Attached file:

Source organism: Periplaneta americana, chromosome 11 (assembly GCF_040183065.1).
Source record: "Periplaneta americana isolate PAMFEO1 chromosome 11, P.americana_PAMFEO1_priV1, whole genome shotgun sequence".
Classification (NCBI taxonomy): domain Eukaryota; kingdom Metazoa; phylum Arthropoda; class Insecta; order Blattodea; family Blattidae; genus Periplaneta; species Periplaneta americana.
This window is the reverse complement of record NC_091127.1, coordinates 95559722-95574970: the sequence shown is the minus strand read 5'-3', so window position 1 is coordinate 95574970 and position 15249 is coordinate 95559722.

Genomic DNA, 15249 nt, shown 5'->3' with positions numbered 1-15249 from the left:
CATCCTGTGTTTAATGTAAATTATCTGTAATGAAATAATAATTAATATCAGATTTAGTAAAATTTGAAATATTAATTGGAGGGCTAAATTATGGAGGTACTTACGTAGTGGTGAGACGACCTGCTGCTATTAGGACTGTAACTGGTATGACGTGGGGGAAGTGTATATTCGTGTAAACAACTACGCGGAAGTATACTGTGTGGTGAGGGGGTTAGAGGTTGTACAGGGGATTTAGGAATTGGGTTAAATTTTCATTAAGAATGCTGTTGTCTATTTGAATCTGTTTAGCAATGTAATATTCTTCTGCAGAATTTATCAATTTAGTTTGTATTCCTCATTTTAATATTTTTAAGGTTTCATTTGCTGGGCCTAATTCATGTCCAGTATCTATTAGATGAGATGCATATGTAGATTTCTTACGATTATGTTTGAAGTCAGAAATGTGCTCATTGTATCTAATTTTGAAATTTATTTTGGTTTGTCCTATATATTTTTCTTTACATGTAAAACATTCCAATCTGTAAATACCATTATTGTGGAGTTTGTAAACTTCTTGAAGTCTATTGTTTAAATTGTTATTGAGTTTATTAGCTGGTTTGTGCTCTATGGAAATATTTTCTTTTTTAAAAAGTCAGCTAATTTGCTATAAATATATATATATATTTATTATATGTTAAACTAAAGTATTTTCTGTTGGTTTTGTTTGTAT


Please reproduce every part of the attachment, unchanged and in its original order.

Source organism: Periplaneta americana, chromosome 11 (assembly GCF_040183065.1).
Source record: "Periplaneta americana isolate PAMFEO1 chromosome 11, P.americana_PAMFEO1_priV1, whole genome shotgun sequence".
Classification (NCBI taxonomy): domain Eukaryota; kingdom Metazoa; phylum Arthropoda; class Insecta; order Blattodea; family Blattidae; genus Periplaneta; species Periplaneta americana.
This window is the reverse complement of record NC_091127.1, coordinates 95559722-95574970: the sequence shown is the minus strand read 5'-3', so window position 1 is coordinate 95574970 and position 15249 is coordinate 95559722.

Genomic DNA, 15249 nt, shown 5'->3' with positions numbered 1-15249 from the left:
CATCCTGTGTTTAATGTAAATTATCTGTAATGAAATAATAATTAATATCAGATTTAGTAAAATTTGAAATATTAATTGGAGGGCTAAATTATGGAGGTACTTACGTAGTGGTGAGACGACCTGCTGCTATTAGGACTGTAACTGGTATGACGTGGGGGAAGTGTATATTCGTGTAAACAACTACGCGGAAGTATACTGTGTGGTGAGGGGGTTAGAGGTTGTACAGGGGATTTAGGAATTGGGTTAAATTTTCATTAAGAATGCTGTTGTCTATTTGAATCTGTTTAGCAATGTAATATTCTTCTGCAGAATTTATCAATTTAGTTTGTATTCCTCATTTTAATATTTTTAAGGTTTCATTTGCTGGGCCTAATTCATGTCCAGTATCTATTAGATGAGATGCATATGTAGATTTCTTACGATTATGTTTGAAGTCAGAAATGTGCTCATTGTATCTAATTTTGAAATTTATTTTGGTTTGTCCTATATATTTTTCTTTACATGTAAAACATTCCAATCTGTAAATACCATTATTGTGGAGTTTGTAAACTTCTTGAAGTCTATTGTTTAAATTGTTATTGAGTTTATTAGCTGGTTTGTGCTCTATGGAAATATTTTCTTTTTTAAAAAGTCAGCTAATTTGCTATAAATATATATATATATTTATTATATGTTAAACTAAAGTATTTTCTGTTGGTTTTGTTTGTAT